Later this month, Intel (NASDAQ:INTC) is expected to launch a new family of processors that leaked materials referred to as its Core X lineup. "Core X" is surely a reference to the code names of these chips, which are Kaby Lake-X and Skylake-X, respectively.
These chips will plug into motherboards implementing the X299 platform controller hub -- that's a chip that enables key functionality of a computer, such as USB ports and storage connectivity. They'll make up the company's "high-end desktop" line of products aimed specifically at gamers and other performance-hungry consumers and prosumers.
A good deal has been known about this product line in general terms, but thanks to a new leak that seems to be making the rounds, we now have information about the different product SKUs that Intel plans to launch, including frequency, cache sizes, and branding.
Meet the Core X lineup
According to the leak, there will be six members of the Core X family. The six-to-12-core variants will all be rated at a 140-watt thermal design power, while the quad-core chips will be rated at 112 watts.
The highest-end chip will be the Core i9-7920X, a 12-core, 24-thread chip with 16.5MB of L3 cache memory and 44 PCI Express lanes. The leak indicates that the frequencies of the chip, base and turbo, are "to be determined."
Below that will be a chip called the Core i9-7900X. This part will have 10 cores and 20 threads, run at a base frequency of 3.3GHz, and offer a maximum single-core turbo speed 4.3GHz in Turbo Boost 2.0 mode, with 4.5GHz for Turbo Boost Max 3.0. It will include 13.75MB of L3 cache memory and 44 PCI Express lanes.
Taking it down another notch, we get the Core i9-7820K. This part will run at a base frequency of 3.6GHz and offer a maximum single-core turbo speed of 4.3GHz in Turbo Boost 2.0 mode, with 4.5GHz for Turbo Boost Max 3.0. It will have 11MB of L3 cache memory and sport just 28 PCI Express lanes.
Moving another level down, we get to the Core i9-7800X, a six-core, 12-thread part running at a base speed of 3.5GHz, with a maximum single-core turbo speed of 4.0GHz in Turbo Boost 2.0 mode and no Turbo Boost Max 3.0 mode available for this product. It will have 8.25 megabytes of L3 cache memory and 28 PCI Express lanes.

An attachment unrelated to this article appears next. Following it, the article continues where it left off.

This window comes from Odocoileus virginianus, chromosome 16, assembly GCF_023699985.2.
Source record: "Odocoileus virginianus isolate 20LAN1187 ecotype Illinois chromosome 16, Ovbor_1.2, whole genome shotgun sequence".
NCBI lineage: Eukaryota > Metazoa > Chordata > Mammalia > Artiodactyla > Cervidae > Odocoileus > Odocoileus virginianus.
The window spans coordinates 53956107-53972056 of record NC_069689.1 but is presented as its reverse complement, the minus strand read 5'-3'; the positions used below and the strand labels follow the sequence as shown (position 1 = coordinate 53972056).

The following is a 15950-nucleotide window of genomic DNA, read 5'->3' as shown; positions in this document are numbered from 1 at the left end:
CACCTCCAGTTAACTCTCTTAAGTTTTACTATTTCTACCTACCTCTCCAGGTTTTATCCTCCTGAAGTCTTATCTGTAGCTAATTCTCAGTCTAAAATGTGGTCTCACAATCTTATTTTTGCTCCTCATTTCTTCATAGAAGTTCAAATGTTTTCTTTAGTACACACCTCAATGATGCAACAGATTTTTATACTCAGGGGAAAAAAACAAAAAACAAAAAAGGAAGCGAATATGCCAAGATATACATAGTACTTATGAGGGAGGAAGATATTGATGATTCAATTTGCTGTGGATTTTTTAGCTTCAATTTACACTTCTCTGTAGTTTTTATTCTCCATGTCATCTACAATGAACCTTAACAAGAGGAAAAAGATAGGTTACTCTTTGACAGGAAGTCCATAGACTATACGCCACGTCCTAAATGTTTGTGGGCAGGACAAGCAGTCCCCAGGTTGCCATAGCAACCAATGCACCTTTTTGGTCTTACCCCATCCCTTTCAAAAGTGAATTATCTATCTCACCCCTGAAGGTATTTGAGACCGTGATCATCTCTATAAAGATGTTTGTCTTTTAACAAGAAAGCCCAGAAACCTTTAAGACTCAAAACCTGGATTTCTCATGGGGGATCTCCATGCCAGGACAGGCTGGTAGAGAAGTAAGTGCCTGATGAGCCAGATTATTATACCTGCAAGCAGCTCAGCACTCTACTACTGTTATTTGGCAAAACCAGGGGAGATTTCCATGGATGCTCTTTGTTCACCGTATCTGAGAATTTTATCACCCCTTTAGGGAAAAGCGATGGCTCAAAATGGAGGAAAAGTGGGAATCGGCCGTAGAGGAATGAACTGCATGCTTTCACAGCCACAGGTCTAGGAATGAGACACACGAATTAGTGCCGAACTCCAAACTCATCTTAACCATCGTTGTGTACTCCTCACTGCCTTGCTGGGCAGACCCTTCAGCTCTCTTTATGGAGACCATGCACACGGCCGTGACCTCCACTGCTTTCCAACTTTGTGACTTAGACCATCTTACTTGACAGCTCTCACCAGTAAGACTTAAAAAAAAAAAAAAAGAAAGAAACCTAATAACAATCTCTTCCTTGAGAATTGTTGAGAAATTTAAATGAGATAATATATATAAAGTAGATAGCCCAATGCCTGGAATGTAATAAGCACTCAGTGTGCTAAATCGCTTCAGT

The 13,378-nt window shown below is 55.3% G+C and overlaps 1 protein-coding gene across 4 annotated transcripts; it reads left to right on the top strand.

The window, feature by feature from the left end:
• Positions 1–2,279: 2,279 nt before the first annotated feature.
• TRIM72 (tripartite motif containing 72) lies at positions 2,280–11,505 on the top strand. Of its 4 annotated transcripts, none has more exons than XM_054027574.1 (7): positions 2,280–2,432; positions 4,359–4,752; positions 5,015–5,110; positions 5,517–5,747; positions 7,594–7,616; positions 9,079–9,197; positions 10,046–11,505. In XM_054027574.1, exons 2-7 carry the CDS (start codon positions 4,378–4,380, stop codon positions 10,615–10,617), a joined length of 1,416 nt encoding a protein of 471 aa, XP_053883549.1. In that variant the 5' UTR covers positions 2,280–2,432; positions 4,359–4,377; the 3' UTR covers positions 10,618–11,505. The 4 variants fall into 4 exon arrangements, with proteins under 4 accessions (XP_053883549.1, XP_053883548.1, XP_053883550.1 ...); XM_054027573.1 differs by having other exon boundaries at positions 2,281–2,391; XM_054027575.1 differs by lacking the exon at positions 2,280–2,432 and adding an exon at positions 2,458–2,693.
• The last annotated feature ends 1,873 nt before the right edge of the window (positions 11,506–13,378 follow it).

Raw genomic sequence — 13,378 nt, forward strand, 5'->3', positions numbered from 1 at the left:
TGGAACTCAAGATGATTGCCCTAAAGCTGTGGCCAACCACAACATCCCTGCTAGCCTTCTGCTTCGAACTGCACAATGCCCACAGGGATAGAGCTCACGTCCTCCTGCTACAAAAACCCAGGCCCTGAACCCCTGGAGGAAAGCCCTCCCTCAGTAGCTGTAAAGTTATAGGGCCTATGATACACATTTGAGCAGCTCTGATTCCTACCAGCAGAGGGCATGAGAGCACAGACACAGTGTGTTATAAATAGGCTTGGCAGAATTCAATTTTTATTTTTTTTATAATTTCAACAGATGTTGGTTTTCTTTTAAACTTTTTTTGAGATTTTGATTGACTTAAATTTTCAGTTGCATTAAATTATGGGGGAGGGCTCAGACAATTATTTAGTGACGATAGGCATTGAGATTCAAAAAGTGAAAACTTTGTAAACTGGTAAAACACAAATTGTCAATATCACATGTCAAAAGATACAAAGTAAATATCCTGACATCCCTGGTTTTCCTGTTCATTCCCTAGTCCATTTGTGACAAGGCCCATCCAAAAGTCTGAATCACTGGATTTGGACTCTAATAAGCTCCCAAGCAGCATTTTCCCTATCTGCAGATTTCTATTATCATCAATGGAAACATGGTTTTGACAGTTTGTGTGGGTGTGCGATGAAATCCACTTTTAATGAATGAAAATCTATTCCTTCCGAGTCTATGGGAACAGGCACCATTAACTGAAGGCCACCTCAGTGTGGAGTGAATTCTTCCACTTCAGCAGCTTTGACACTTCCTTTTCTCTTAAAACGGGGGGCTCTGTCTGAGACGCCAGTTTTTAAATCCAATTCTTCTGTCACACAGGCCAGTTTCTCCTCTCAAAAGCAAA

Then, finally, we have the Kaby Lake-X parts, which appear to be the same as the Kaby Lake-S parts that launched back in January of this year but are designed to work with the X299 platform. These both have four cores. The higher-end Core i7-7740K has two threads per core enabled, while the lower end i7-7640K has just one thread per core enabled.
The 7740K runs at a base frequency of 4.3GHz and offers a maximum single-core turbo speed of 4.5GHz, while the 7640K runs at a base frequency of 4GHz and a maximum single-core turbo frequency of 4.2GHz. Both turbo figures are Turbo Boost 2.0, and neither of them has Turbo Boost Max 3.0 functionality.
And, finally, these chips both have 16 PCI Express lanes.
A much more compelling lineup than before
Although the leak doesn't indicate the pricing of these chips, right off the bat it's clear that Intel has made substantial improvements over its prior-generation Broadwell-E parts.
In addition to the goodness that a new processor architecture should bring to the table, Intel is apparently being much more aggressive on the out-of-the-box frequencies that it's rating these Skylake-X chips at.
The 10-core chip in the Skylake-X lineup, for example, can achieve a maximum turbo boost 2.0 speed of 4.3GHz. Intel's Broadwell-E based 10-core chip offered a maximum turbo boost 2.0 speed of only 3.5GHZ, which meant the user had to push the chip to higher-than-rated speeds just to match Intel's $350 chips in tasks that couldn't use more than four cores.
Intel is also being aggressive with the frequencies of the lower-end parts relative to their Broadwell-E counterparts.
One other change that's visible, though, is that with the Broadwell-E lineup, the maximum Turbo Boost 2.0 speeds decreased as core count increased. So, for example, the 10-core Broadwell-E offered a maximum single-core boost of 3.5GHz, while the eight-core Broadwell-E came with a maximum single-core boost of 3.7GHz.
With the new lineup, the higher-end parts are unequivocally better than the lower-end ones, something that wasn't true before.
All told, it looks as if Intel has done a much better job with its Skylake-X line of products than it did with the prior generation of Broadwell-E parts aimed at the same market. It'll be interesting to see if this product stack is compelling enough to drive upsell from Intel's mainstream desktop platform to the high-end desktop platform, and up the stack within the high-end desktop platform.